Multiannual shoreline analysis (Figure 6) indicated that the coastline of the Maspalomas cuspate foreland was highly dynamic, with different behaviour depending on the considered sector. The shoreline of MB had significant variation, whereas IB shoreline was quite stable. It was observed that MB shoreline retreated about 110 m in the central part of the beach due to extreme storm events in winter 2009/10 (Figure 6). This erosion pattern coincided with a shoreline progradation of around 62.5 m at BT. After 2009/10 autumn-winter period, considering that in the following periods the energy coming from the NE predominates, the MB shoreline gradually advanced till reaching its pre-storm morphological position on March 2012, last measurement available in this study (March 2012). Low sediment availability at the western and southern sectors of the foreland suggest that MB was particularly vulnerable to SW storms.
At IB, shoreline position was stable, with a null seasonal sedimentary trend (−4 to +3 m). In the spring-summer, when trade winds blow and NE storms were dominant, predominated accretion characterized the beach profiles, except for P6 located on BT. On the other hand, in autumn-winter periods, morphological responses were influenced by the occurrence of SW storms. Thus, a coastline retreat was registered on the profiles P1–P4, whereas shoreline advanced in P6 by a magnitude that was directly related to the energy of SW storms. Finally, annual shoreline variations at IB were very low over the year, with a null seasonal sedimentary trend (−4 to +3 m) (Figure 7).
Profiles P1 and P2 on MB exhibited the highest variability of the whole cuspate foreland, with retreat values reaching up to 34 m per month, while P3 and P4 retreat were around 20 m. At BT, the profile P6 showed the highest seasonal progradation (up to 21 m). At IB, the range of progradation/retreat values at profiles between P7 and P10 was less than 5 m over the season, in agreement with the minor shoreline changes already observed from annual shoreline analysis.

4.5. Beach Erosion and Recovery Periods

The morphological evolution of representative cross-shore profiles from each sector of the foreland (P1, P6 and P8) over the study period are shown in Figure 8. Regarding single beach profile, extreme events from SW determined the most significant changes on shape. In general, the eroded profile became smoother with lower berm crest and shorter beach width. During recovery periods, the beach face enlarged seaward both vertically and horizontally due to the increase of sand volume, restoring the beach berm elevation and increasing the slope of the beach face. For instance, the beach slope of MB ranged from 0.02 during erosive state (March 2006), to 0.1 at the end of recovery process (September 2006). For the same periods, beach slope at BT and IB ranged from 0.015 to 0.05 and from 0.05 to 0.08, respectively (Figure 8).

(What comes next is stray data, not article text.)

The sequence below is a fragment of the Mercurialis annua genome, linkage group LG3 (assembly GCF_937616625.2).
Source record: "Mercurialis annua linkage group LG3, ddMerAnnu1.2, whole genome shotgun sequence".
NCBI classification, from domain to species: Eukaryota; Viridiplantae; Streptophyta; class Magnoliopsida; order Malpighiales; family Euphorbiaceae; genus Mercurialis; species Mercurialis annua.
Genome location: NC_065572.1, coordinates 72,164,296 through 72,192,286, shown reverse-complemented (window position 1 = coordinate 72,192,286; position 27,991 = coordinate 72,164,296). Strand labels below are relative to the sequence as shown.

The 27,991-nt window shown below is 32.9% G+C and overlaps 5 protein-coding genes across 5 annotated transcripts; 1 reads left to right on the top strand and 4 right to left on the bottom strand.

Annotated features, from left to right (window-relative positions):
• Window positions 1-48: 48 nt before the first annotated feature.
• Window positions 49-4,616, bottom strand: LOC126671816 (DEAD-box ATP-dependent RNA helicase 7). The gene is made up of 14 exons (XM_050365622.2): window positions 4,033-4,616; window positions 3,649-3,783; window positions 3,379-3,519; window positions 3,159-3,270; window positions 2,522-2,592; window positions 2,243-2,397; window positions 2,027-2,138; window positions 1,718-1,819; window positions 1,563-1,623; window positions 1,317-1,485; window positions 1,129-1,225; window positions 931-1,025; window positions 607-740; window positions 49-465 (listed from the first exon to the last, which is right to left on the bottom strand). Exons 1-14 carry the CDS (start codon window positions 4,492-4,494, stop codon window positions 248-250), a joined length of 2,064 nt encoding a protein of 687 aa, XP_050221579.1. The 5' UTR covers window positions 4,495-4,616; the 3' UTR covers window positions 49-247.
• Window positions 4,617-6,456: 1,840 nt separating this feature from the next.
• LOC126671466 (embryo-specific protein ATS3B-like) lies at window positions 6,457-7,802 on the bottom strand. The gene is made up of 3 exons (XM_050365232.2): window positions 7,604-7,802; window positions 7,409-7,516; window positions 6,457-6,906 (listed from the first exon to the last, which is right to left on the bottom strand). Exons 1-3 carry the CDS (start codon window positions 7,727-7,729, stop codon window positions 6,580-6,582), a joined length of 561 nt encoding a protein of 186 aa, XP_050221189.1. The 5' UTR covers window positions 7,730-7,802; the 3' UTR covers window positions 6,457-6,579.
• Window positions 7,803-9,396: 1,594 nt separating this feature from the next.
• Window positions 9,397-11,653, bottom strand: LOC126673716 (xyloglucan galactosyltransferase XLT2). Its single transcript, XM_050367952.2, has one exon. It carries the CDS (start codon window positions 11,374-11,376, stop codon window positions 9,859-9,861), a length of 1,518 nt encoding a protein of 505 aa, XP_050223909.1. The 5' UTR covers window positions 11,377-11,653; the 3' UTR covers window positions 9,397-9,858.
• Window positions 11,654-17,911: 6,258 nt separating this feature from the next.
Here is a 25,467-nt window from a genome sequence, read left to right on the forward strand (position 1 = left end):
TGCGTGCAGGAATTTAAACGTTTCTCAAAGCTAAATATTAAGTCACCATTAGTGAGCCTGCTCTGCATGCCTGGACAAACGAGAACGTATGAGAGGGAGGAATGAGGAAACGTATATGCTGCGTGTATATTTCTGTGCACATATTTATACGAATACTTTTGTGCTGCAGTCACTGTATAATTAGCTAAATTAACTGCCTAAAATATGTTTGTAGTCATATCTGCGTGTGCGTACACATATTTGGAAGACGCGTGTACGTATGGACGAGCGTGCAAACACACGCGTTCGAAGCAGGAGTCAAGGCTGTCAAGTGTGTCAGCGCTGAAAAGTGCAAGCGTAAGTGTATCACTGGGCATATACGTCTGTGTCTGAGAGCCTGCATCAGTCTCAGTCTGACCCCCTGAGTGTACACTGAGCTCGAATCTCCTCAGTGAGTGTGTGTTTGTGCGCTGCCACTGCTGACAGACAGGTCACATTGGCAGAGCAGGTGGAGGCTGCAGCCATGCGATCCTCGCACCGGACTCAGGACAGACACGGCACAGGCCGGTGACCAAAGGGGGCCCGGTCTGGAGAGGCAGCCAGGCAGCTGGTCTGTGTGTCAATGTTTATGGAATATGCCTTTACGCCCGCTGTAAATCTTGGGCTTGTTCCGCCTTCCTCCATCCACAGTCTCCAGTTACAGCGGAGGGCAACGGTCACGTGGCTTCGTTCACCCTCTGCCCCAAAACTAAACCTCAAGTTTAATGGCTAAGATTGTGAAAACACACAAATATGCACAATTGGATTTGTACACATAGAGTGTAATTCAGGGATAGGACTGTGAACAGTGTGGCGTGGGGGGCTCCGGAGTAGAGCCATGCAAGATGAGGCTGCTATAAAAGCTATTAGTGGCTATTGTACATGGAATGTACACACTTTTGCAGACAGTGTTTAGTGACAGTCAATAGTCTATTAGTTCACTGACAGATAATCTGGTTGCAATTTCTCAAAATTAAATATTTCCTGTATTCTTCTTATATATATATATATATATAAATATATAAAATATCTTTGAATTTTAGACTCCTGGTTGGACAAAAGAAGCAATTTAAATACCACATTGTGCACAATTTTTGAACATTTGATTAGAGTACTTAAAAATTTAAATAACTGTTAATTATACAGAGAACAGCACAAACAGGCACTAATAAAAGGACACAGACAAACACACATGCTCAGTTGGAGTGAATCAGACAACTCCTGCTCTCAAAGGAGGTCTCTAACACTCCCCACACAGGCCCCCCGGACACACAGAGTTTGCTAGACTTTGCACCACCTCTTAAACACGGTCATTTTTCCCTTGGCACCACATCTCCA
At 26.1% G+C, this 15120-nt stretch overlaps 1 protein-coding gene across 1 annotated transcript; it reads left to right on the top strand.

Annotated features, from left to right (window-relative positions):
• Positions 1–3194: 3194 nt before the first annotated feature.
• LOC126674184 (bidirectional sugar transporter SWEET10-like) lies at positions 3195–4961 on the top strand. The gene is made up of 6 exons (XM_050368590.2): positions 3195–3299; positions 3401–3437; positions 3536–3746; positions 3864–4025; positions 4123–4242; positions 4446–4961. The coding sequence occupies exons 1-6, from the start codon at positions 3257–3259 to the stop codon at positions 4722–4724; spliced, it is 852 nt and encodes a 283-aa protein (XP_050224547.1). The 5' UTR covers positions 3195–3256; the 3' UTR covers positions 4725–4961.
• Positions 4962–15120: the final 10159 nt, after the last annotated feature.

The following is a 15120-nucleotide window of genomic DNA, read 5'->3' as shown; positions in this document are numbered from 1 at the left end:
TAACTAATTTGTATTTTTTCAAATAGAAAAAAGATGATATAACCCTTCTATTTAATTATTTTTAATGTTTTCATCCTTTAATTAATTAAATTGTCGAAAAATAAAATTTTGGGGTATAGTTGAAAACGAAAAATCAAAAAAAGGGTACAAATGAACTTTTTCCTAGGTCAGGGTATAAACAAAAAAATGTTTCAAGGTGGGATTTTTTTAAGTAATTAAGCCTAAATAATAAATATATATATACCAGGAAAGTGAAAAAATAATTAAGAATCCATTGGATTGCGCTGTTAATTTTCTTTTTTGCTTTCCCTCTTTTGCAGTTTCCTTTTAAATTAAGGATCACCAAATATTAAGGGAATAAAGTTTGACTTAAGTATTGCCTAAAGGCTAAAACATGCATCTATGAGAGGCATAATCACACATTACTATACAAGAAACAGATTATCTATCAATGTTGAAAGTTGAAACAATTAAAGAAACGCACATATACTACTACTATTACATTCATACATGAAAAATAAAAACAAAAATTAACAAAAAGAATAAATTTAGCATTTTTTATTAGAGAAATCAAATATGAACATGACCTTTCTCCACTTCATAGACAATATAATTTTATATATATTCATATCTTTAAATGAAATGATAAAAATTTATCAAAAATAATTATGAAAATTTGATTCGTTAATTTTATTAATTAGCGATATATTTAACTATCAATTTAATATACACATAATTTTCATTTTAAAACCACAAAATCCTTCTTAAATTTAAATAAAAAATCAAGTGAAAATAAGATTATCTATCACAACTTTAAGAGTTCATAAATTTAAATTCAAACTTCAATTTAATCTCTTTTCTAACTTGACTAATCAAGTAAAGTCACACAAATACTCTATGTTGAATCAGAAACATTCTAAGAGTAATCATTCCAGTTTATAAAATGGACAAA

During recovery periods, MB had a wider beach, with accretion mostly located on the upper part of the beach. This dynamic corresponded to landward displacement of the MSL line at BT. In general, the recovery process at MB occurred during spring-summer under the influence of high-energy events from NE (Figure 9).

4.6. Correlation between Shoreline Migration and Wave Energy

The relation between storm parameters and rates of shoreline change was assessed by means of the Pearson correlation coefficient, which indicates the extent to which two variables are linearly related. Pearson correlation varies between ‒1 and 1, where highest positive value expresses that two variables are positively linearly related [45].
When coupling storm wave approach direction to shoreline changes, different relationships can be observed depending on the beach sectors considered (Figure 10). In general, correlation was found between the erosive processes (retreat of the shoreline) and the increase in the wave energy. The shoreline advances on MB sector (P1 to P4), and BT (P6) are correlated with NE storms, while advances at IB (P8–P10) with SW storms.
Wave energy increase promoted by SW storms during trade winds is related to shoreline retreat, especially in MB profiles (P1, P2 and P4). Here, an increase of wave energy, due to both SW storms during winters and NE storms during trade winds, also induced shoreline retreat (P2). Negative correlations are also observed in BT for NE storms during winters (P6) and for SW storms, as well as in IB for SW storms during trade winds (P8 to P10). The profile P10 of IB is also highly negative correlated with NE storms during trade winds. Pearson´s coefficients indicate that beach response is linear correlated to the wave climate in the western sector of MB (P1 and P2) and BT (P6).

5. Discussion

Wave seasonal characterization showed that SSW-WSW storm events occurring during autumn-winter, despite their rare occurrence, resulted in drastic sediment losses at Maspalomas cuspate foreland. Winter’s storms induced shoreline retreatment while summer conditions with energetic NE waves progressively rebuilding following the impact of storms at MB. Recovery analysis demonstrated how both longshore and cross-shore transport processes contribute. Trade wind season generally produces sediment accumulation, with progradation of the coastline, except on BT, in which high-energy periods of the NE determines shoreline retreat and induces alongshore transport alongshore towards the sectors of MB and BT.